Deep breathing is a powerful and underappreciated way to calm the nervous system, manage stress and anxiety, and—most important to many of us—fall (and stay) asleep.
“I first learned to control my breathing while practicing martial arts during my SEAL training, and the techniques I was taught proved invaluable later during the chaos of combat,” Mark Devine, founder of SEALFIT and Unbeatable Mind, writes in Time.
Devine’s favorite breathing method is similar to one that’s long been a favorite of yogis as well. It’s called box breathing. Effective and easy to use, the box breathing technique consists of just four simple steps. Best of all, you don’t have to work in a war zone or yoga studio to reap its benefits. Below, we’ll explain how to do box breathing and point out why it belongs in your sleepy time routine.
What Is Box Breathing?
Box breathing is a formal breathing practice that controls and regulates the flow of air into and out of the lungs.
In the tradition of yoga, box breathing is called sama vritti pranayama, which can be translated from Sanskrit as “even, regulated breathing practice.” Prana is one’s life force, and it is seen to ride on the breath. Pranayama is the act of breathing intentionally and in specific ways to increase the prana flowing through the body to promote wellness and vigor.
A less mystical explanation for the benefits of box breathing is that is helps regulate our nervous system. When we’re scared, hurt, or stressed, our sympathetic nervous system — the “fight or flight” mechanism — fires up, causing our breathing to get faster and shallower. When we feel calm, safe, and at rest, our parasympathetic nervous system is in control. By purposefully breathing slower and deeper, we can activate parasympathetic relaxation, which is ideal for good sleep.
How to Do Box Breathing in 4 Easy Steps
Box breathing has four simple steps that are each done for a count of four, which should make it easy to remember. It consists of an out-breath, an in-breath, and two pauses in between. Here's how you do it:
- Exhale deeply for a count of four, expelling all the air from your lungs.
- Pause (with all the air out) for a count of four, keeping your lungs empty.
- Inhale through your nose for a count of four.
- Pause and hold the air in for a count of four, keeping your lungs full and maintaining a sense of expansiveness in your chest. Then go back and repeat the four steps, starting from step 1.
This visualization provides a short, simple instruction on the technique. If you need help learning, there’s an app for that.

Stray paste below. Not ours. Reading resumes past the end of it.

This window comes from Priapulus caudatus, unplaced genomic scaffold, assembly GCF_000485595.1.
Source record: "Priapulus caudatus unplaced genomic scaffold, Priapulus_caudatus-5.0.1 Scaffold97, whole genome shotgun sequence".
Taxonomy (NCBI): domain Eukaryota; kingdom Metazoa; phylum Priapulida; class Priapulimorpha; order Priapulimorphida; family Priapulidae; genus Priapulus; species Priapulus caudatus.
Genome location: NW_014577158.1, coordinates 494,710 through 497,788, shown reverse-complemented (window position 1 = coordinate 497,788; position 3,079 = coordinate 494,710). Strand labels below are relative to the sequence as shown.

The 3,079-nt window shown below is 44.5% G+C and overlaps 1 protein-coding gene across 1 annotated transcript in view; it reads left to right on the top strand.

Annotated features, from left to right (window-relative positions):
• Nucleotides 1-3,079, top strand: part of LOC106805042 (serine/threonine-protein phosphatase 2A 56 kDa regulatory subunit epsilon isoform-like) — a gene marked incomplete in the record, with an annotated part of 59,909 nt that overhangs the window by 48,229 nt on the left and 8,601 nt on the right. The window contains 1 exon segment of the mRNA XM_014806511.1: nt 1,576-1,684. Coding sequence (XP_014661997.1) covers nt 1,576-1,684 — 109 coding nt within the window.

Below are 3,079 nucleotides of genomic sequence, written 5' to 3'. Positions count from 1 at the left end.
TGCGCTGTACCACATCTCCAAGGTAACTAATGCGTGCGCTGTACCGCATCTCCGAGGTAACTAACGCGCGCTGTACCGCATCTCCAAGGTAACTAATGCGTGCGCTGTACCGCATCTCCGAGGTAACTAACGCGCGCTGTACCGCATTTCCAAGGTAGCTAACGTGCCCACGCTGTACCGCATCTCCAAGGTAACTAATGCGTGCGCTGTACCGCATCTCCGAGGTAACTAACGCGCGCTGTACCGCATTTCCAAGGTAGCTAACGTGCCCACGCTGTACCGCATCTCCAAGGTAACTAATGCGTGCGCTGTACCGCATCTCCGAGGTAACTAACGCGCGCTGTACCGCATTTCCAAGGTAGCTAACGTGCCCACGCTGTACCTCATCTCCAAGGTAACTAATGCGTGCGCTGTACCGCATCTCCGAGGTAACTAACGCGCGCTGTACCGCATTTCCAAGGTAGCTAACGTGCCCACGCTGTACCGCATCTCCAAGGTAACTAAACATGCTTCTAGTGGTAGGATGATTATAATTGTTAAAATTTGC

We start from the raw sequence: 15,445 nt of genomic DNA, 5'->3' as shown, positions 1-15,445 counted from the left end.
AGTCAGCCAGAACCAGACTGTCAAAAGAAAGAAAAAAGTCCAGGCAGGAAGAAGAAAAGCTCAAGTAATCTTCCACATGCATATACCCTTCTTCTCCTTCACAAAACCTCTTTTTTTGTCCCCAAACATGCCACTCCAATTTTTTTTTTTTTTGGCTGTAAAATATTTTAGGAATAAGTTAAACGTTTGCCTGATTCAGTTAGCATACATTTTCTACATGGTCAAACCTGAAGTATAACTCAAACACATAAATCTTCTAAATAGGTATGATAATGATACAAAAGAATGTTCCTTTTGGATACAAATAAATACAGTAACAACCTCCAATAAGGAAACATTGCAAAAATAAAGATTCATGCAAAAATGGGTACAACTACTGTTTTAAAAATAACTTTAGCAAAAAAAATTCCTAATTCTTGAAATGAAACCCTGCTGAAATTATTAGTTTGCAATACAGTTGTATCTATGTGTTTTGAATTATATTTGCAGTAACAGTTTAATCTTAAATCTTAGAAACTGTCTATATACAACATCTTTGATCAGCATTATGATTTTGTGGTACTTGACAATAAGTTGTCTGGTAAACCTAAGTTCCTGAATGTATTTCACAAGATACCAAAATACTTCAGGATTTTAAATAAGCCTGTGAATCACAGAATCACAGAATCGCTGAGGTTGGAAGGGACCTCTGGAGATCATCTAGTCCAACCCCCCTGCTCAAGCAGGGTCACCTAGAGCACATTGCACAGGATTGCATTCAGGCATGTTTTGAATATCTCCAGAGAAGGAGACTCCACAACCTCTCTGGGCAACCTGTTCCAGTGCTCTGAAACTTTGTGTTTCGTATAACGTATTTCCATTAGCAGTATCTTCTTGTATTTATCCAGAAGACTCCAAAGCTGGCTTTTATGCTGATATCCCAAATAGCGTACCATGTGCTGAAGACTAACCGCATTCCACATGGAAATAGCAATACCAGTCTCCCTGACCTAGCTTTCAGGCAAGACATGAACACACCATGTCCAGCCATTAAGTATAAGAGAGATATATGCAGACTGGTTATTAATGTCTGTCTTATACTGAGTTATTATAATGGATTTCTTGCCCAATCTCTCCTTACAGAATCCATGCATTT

Devine recommends repeating the cycle for at least five minutes straight to get the most calming effects. He advises doing one daily session of 10-20 minutes plus a few 1-2-minute sessions throughout the day.
“I practice it in the morning, before a workout, while standing in line, while I’m stuck in traffic and whenever else I can,” says Devine. “It helps me slow down my breathing rate and deepen my concentration. When I perform box breathing, even just for five minutes, I am left with a deeply calm body and an alert, focused state of mind.”
How Does Box Breathing Encourage Sleep?
The sympathetic and parasympathetic nervous systems are both part of the autonomic nervous system, which unconsciously regulates our bodily functions, such as heart rate, respiration, digestion, and other processes we usually take for granted.
The Mayo Clinic reports that deep breathing practices can affect the autonomic nervous system. This happens when slowed-down breathing and breath-holding boost the amount of carbon dioxide in the bloodstream, which causes the heart rate to slow to avoid pumping too much non-oxygenated blood around the body. Exhaling arouses the parasympathetic system, producing a calming effect in both the mind and the body.
A 2015 study by researchers at National Yang-Ming University in Taiwan showed that doing 20 minutes of slow breathing exercises prior to bedtime significantly improves sleep quality. The study participants who tended to struggle with insomnia were able to fall asleep three times faster than usual, wake up less frequently in the night, and return to sleep more quickly upon waking in the night.
“Breathing is like solar energy for powering relaxation: it’s a way to regulate emotions that is free, always accessible, inexhaustible and easy to use,” writes French psychiatrist Christophe André, a pioneer of the therapeutic use of meditation, in Scientific American. “In fact, I am mystified that controlled breathing is not recommended and practiced more widely.”
Well, consider it recommended here. Mystery solved!
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